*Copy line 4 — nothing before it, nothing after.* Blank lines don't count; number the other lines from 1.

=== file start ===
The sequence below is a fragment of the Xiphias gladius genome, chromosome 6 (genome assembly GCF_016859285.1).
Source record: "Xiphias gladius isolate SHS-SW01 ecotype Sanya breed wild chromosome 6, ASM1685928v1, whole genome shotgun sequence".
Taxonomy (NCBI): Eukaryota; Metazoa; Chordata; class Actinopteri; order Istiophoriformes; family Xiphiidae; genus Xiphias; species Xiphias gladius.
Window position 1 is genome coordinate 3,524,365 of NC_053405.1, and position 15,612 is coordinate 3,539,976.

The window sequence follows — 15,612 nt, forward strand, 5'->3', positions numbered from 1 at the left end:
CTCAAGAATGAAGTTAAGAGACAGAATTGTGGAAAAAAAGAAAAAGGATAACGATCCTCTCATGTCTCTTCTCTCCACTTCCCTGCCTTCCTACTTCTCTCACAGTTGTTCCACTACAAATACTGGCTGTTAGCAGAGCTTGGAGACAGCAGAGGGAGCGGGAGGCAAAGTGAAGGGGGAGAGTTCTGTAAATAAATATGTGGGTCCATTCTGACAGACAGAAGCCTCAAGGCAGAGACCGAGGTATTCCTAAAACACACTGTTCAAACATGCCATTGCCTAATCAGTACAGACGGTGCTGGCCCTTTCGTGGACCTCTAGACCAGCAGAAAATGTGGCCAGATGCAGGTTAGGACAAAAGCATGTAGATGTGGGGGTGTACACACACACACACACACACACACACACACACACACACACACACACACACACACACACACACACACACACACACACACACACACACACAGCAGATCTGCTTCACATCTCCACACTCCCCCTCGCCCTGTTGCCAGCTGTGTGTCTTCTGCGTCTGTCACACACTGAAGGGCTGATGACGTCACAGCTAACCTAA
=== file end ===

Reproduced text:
Window position 1 is genome coordinate 3,524,365 of NC_053405.1, and position 15,612 is coordinate 3,539,976.